More Cities, More Coverage
The open Internet or Things network that started in in the month of August last year is now present in over 100 cities around the world. Inspired by the idea of an open network that can connect all sorts of things (hardware), groups in the USA, UK, Canada, Australia, Belgium now have an active network ready to use.
The Things Network (TTN) works with the relatively new technology called LoRaWAN. LoRaWAN is a low power, long range and low bandwidth networking solution that is ideal for providing a city-wide coverage network. At the heart of LoRaWAN is a tiny chip made by Semtech which is capable of bi-directional data rate between 0.3 and 50 kbps. You can think of LoRaWAN as the network needed for the big "I" Internet of Things (IoT). It is similar to what 3G/4G is to cellular communications.
After covering the city of Amsterdam there has been an amazing response from the community. We got featured on ProductHunt followed by a successful Kickstarter campaign. The Things Network was among the top 2% of all successful projects and in the top 0.9% of all Kickstarter projects ever. Recently, at SXSW 2016 we showed our imminent global presence by the announcement of our 100th community.
Let's take one of the use cases of the LoRaWAN technology and understand the mechanism in simple terms. One of the biggest problems in the major cities around the world is air pollution. Over a million people have died in Asia Pacific due to this major environmental issue. Several communities, among others in Athens and Bhubaneswar are working on the deployment of smart sensors around the area which can monitor the quality of air and pollution levels.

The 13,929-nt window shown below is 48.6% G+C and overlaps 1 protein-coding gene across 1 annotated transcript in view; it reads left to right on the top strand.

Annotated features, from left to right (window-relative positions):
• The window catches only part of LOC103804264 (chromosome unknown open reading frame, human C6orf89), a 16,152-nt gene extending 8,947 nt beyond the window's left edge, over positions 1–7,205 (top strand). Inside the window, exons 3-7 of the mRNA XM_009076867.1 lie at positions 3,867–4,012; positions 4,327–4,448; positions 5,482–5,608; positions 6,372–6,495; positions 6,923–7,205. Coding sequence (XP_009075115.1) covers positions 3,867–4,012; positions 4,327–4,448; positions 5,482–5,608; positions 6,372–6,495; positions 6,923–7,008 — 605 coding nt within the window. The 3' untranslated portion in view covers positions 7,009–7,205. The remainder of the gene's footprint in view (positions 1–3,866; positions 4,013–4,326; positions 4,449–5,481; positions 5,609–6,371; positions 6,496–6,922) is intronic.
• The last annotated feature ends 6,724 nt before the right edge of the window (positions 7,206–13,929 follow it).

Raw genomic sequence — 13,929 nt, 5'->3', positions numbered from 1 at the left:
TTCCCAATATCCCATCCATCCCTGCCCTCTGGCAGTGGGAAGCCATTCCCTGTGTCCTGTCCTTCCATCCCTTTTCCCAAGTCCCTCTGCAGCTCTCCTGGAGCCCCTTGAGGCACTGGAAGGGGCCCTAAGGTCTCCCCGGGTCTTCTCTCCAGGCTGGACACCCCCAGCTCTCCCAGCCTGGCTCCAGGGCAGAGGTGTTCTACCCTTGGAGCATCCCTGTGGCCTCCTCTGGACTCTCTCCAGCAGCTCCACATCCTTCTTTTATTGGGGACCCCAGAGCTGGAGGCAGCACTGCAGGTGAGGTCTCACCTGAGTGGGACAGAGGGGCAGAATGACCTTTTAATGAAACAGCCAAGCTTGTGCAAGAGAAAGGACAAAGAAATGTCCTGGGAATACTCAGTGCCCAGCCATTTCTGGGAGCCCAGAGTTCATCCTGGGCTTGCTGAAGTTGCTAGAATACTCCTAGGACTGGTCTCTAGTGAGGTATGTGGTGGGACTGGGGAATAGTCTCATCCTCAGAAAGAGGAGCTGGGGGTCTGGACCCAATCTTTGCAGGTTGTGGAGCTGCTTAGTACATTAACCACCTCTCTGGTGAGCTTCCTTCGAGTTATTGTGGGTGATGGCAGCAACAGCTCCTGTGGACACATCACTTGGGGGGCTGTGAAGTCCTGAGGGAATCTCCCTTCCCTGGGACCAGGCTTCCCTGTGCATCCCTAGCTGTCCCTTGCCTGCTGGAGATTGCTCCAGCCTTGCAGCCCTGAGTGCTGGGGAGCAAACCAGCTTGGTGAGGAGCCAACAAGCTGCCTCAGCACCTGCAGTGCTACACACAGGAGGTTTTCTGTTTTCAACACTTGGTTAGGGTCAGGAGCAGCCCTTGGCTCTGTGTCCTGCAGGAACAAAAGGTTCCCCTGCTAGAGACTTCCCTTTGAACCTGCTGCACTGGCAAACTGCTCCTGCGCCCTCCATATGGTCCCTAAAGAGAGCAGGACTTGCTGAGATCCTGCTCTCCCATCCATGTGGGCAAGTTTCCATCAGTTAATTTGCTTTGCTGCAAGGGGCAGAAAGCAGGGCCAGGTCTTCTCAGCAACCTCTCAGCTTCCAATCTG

From air pollution monitoring to smart parking solutions, the applications of this technology are massive and can be applied in many fields. Imagine living in a neighborhood that notifies you when a parking spot is free. Imagine garbage cans and dumpster that alert sanitation crews when they are nearing capacity instead of just overflowing to the sidewalks. Cities so smart that they will help you locate your lost key or umbrella, even while travelling to another city. Thats the future The Things Network is working on - and all this without cumbersome WiFi passwords, mobile subscriptions, and zero setup costs.
After covering various cities in Europe and North America, the focus is now on Asia Pacific region where many communities with interesting use cases are beginning to mark their presence. Cities like Sydney, Melbourne, Tokyo and Bhubaneswar have already started working on rolling out the network and creating applications on top of that. However we are yet to see initiations in China, Taiwan, Malaysia and other South East Asian countries.
Here is a list of the active communities in the Asia Pacific region:
Build it and they will come, echoes the voice around the world as LoRaWAN networks take root in Europe, North America and now finally gaining traction in Asia. This week we are excited to present The Things Network at the IoT Asia conference in Singapore. [Link] Our next big challenge is how to keep the project sustainable and maintain the growth in the same way.